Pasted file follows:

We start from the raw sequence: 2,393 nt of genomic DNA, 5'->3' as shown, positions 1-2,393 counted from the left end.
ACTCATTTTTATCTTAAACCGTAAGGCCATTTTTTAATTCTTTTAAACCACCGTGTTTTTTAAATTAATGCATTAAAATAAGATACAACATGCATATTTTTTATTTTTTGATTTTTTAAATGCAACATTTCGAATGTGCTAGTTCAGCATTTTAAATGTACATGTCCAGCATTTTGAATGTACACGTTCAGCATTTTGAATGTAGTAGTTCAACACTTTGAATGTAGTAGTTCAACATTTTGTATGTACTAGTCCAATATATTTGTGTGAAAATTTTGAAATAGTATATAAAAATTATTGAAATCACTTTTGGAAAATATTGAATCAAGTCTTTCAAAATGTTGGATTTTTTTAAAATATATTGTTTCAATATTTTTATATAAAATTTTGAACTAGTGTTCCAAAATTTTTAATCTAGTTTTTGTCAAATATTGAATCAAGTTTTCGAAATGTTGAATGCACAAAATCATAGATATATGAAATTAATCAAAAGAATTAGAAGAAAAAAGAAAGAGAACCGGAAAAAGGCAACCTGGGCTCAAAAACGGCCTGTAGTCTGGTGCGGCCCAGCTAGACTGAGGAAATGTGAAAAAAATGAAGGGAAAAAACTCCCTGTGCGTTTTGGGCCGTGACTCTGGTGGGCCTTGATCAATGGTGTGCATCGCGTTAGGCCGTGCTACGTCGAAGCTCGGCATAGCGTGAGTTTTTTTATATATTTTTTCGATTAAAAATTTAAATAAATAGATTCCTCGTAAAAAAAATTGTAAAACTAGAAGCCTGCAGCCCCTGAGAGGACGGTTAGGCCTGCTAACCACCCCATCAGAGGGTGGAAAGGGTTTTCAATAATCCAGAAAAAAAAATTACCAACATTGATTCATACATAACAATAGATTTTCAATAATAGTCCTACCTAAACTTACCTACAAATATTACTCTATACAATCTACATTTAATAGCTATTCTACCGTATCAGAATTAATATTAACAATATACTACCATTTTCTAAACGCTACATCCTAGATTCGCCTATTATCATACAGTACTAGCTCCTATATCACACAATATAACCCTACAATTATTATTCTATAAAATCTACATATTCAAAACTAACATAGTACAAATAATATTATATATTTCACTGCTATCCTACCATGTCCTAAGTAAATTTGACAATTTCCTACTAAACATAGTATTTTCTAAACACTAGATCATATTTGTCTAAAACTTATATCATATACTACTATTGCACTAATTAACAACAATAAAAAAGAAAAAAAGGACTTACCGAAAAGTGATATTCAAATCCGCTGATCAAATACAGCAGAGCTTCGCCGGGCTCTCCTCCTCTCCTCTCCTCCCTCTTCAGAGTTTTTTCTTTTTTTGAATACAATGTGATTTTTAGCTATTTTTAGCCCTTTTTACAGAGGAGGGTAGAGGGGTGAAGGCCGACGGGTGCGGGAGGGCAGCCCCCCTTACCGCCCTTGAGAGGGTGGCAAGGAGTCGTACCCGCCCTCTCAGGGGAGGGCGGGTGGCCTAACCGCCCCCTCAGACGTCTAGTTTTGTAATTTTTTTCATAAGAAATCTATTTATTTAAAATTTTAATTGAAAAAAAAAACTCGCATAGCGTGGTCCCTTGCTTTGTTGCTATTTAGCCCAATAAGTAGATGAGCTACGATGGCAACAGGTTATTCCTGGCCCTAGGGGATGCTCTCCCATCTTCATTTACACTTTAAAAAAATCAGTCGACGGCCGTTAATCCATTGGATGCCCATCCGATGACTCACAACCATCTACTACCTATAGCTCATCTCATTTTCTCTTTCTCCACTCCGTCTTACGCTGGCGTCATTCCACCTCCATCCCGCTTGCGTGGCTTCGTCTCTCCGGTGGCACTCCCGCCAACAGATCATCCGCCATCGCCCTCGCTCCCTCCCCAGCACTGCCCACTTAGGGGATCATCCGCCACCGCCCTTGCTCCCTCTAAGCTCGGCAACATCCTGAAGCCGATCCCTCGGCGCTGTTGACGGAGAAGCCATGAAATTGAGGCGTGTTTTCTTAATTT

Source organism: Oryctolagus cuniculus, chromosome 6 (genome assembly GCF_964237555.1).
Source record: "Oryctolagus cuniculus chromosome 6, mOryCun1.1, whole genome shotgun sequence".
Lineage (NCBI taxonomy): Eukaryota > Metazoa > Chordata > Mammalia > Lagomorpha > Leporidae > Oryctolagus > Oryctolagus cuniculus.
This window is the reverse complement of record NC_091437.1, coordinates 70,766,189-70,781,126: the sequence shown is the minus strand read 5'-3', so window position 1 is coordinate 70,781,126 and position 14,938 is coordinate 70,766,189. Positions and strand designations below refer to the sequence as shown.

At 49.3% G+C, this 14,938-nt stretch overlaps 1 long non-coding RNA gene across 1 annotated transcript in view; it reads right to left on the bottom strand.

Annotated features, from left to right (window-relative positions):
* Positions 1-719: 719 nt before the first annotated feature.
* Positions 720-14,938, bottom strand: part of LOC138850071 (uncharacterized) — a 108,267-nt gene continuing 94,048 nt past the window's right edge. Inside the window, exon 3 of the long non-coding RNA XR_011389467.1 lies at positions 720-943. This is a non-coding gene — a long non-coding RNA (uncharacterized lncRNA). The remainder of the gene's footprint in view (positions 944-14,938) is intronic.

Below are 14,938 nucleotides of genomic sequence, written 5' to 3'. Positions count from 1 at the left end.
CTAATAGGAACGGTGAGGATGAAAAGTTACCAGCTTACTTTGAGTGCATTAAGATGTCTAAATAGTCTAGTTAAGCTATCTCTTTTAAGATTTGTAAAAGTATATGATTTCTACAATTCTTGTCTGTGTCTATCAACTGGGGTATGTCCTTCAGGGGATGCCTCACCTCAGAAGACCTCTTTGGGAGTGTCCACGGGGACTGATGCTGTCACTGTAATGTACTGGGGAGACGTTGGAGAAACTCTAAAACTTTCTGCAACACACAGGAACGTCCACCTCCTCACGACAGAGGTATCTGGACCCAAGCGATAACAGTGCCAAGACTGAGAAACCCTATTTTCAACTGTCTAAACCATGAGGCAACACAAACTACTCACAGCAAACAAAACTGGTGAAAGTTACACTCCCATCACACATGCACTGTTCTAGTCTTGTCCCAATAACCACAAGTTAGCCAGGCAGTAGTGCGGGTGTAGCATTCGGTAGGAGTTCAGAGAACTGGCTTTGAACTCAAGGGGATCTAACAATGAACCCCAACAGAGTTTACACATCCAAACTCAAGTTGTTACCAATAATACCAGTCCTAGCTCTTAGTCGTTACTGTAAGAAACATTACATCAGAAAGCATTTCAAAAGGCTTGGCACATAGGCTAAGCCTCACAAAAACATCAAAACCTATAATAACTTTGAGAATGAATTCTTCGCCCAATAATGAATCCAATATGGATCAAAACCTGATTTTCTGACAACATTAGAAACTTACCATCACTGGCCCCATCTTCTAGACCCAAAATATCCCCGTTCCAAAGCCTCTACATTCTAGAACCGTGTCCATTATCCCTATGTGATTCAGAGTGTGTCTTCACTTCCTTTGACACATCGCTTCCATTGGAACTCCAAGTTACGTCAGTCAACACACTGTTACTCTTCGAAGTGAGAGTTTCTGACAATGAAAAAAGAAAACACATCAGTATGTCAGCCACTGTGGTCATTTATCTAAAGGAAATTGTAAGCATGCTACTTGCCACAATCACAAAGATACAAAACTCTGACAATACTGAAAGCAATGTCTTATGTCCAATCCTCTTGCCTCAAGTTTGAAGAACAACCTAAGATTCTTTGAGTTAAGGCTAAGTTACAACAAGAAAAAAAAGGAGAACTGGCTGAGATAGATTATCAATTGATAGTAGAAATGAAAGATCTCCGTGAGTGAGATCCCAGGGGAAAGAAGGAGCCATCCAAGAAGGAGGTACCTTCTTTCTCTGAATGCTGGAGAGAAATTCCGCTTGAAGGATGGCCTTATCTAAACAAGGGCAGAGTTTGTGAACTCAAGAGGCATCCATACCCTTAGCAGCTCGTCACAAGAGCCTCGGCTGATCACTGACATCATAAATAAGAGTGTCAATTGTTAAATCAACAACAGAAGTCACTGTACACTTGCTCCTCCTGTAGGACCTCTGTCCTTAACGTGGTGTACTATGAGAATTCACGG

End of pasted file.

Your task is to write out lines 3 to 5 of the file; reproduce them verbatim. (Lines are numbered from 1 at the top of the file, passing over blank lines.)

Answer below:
Source organism: Oryctolagus cuniculus, chromosome 6 (genome assembly GCF_964237555.1).
Source record: "Oryctolagus cuniculus chromosome 6, mOryCun1.1, whole genome shotgun sequence".
Lineage (NCBI taxonomy): Eukaryota > Metazoa > Chordata > Mammalia > Lagomorpha > Leporidae > Oryctolagus > Oryctolagus cuniculus.